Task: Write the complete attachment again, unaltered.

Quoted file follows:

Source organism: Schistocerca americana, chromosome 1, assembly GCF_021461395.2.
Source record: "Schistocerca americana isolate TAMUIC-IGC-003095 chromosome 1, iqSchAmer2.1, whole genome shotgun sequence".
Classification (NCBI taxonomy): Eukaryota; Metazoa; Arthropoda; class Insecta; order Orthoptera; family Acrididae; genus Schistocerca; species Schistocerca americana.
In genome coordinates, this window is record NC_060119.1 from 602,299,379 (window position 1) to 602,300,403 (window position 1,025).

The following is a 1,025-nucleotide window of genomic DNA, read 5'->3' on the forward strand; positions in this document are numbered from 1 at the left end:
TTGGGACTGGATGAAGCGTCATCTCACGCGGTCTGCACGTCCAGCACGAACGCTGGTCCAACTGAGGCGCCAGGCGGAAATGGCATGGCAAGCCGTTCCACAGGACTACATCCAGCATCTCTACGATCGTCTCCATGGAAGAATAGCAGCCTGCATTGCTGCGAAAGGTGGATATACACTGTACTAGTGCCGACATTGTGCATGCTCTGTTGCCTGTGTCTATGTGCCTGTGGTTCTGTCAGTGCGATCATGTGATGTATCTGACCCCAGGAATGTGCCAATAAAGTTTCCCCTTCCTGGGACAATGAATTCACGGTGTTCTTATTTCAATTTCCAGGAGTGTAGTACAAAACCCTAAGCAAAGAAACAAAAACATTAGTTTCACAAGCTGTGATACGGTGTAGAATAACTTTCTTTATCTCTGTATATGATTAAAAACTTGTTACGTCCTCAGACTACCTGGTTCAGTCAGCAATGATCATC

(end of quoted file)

Source organism: Schistocerca americana, chromosome 1, assembly GCF_021461395.2.
Source record: "Schistocerca americana isolate TAMUIC-IGC-003095 chromosome 1, iqSchAmer2.1, whole genome shotgun sequence".
Classification (NCBI taxonomy): Eukaryota; Metazoa; Arthropoda; class Insecta; order Orthoptera; family Acrididae; genus Schistocerca; species Schistocerca americana.
In genome coordinates, this window is record NC_060119.1 from 602,299,379 (window position 1) to 602,300,403 (window position 1,025).

The following is a 1,025-nucleotide window of genomic DNA, read 5'->3' on the forward strand; positions in this document are numbered from 1 at the left end:
TTGGGACTGGATGAAGCGTCATCTCACGCGGTCTGCACGTCCAGCACGAACGCTGGTCCAACTGAGGCGCCAGGCGGAAATGGCATGGCAAGCCGTTCCACAGGACTACATCCAGCATCTCTACGATCGTCTCCATGGAAGAATAGCAGCCTGCATTGCTGCGAAAGGTGGATATACACTGTACTAGTGCCGACATTGTGCATGCTCTGTTGCCTGTGTCTATGTGCCTGTGGTTCTGTCAGTGCGATCATGTGATGTATCTGACCCCAGGAATGTGCCAATAAAGTTTCCCCTTCCTGGGACAATGAATTCACGGTGTTCTTATTTCAATTTCCAGGAGTGTAGTACAAAACCCTAAGCAAAGAAACAAAAACATTAGTTTCACAAGCTGTGATACGGTGTAGAATAACTTTCTTTATCTCTGTATATGATTAAAAACTTGTTACGTCCTCAGACTACCTGGTTCAGTCAGCAATGATCATC